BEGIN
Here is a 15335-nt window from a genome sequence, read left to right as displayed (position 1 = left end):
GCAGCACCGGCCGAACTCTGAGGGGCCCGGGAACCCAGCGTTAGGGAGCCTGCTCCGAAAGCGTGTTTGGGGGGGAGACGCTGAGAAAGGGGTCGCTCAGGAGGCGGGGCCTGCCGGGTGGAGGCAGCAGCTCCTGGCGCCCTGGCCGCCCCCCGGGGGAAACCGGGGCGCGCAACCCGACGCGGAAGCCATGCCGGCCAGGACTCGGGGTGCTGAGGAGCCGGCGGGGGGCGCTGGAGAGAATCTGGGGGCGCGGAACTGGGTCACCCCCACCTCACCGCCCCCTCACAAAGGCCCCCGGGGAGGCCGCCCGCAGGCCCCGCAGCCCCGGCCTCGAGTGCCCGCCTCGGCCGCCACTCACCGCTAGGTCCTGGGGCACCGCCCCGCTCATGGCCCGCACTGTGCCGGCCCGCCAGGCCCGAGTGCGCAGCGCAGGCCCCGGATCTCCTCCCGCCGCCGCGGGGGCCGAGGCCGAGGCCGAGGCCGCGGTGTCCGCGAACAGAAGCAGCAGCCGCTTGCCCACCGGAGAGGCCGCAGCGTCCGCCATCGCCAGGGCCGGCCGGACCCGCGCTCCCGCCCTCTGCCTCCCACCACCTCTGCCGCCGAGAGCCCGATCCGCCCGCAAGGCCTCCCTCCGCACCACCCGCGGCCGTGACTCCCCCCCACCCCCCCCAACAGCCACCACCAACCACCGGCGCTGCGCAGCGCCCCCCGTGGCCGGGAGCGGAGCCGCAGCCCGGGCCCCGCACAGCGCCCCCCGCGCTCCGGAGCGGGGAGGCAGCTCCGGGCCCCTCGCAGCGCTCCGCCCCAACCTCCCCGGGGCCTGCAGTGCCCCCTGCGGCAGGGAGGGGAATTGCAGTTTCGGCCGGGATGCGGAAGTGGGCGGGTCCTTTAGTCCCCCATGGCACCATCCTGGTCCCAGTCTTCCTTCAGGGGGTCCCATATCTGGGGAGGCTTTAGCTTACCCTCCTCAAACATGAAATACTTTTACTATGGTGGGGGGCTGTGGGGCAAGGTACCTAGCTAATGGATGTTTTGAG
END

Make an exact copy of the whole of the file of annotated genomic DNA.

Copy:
Here is a 15335-nt window from a genome sequence, read left to right as displayed (position 1 = left end):
GCAGCACCGGCCGAACTCTGAGGGGCCCGGGAACCCAGCGTTAGGGAGCCTGCTCCGAAAGCGTGTTTGGGGGGGAGACGCTGAGAAAGGGGTCGCTCAGGAGGCGGGGCCTGCCGGGTGGAGGCAGCAGCTCCTGGCGCCCTGGCCGCCCCCCGGGGGAAACCGGGGCGCGCAACCCGACGCGGAAGCCATGCCGGCCAGGACTCGGGGTGCTGAGGAGCCGGCGGGGGGCGCTGGAGAGAATCTGGGGGCGCGGAACTGGGTCACCCCCACCTCACCGCCCCCTCACAAAGGCCCCCGGGGAGGCCGCCCGCAGGCCCCGCAGCCCCGGCCTCGAGTGCCCGCCTCGGCCGCCACTCACCGCTAGGTCCTGGGGCACCGCCCCGCTCATGGCCCGCACTGTGCCGGCCCGCCAGGCCCGAGTGCGCAGCGCAGGCCCCGGATCTCCTCCCGCCGCCGCGGGGGCCGAGGCCGAGGCCGAGGCCGCGGTGTCCGCGAACAGAAGCAGCAGCCGCTTGCCCACCGGAGAGGCCGCAGCGTCCGCCATCGCCAGGGCCGGCCGGACCCGCGCTCCCGCCCTCTGCCTCCCACCACCTCTGCCGCCGAGAGCCCGATCCGCCCGCAAGGCCTCCCTCCGCACCACCCGCGGCCGTGACTCCCCCCCACCCCCCCCAACAGCCACCACCAACCACCGGCGCTGCGCAGCGCCCCCCGTGGCCGGGAGCGGAGCCGCAGCCCGGGCCCCGCACAGCGCCCCCCGCGCTCCGGAGCGGGGAGGCAGCTCCGGGCCCCTCGCAGCGCTCCGCCCCAACCTCCCCGGGGCCTGCAGTGCCCCCTGCGGCAGGGAGGGGAATTGCAGTTTCGGCCGGGATGCGGAAGTGGGCGGGTCCTTTAGTCCCCCATGGCACCATCCTGGTCCCAGTCTTCCTTCAGGGGGTCCCATATCTGGGGAGGCTTTAGCTTACCCTCCTCAAACATGAAATACTTTTACTATGGTGGGGGGCTGTGGGGCAAGGTACCTAGCTAATGGATGTTTTGAG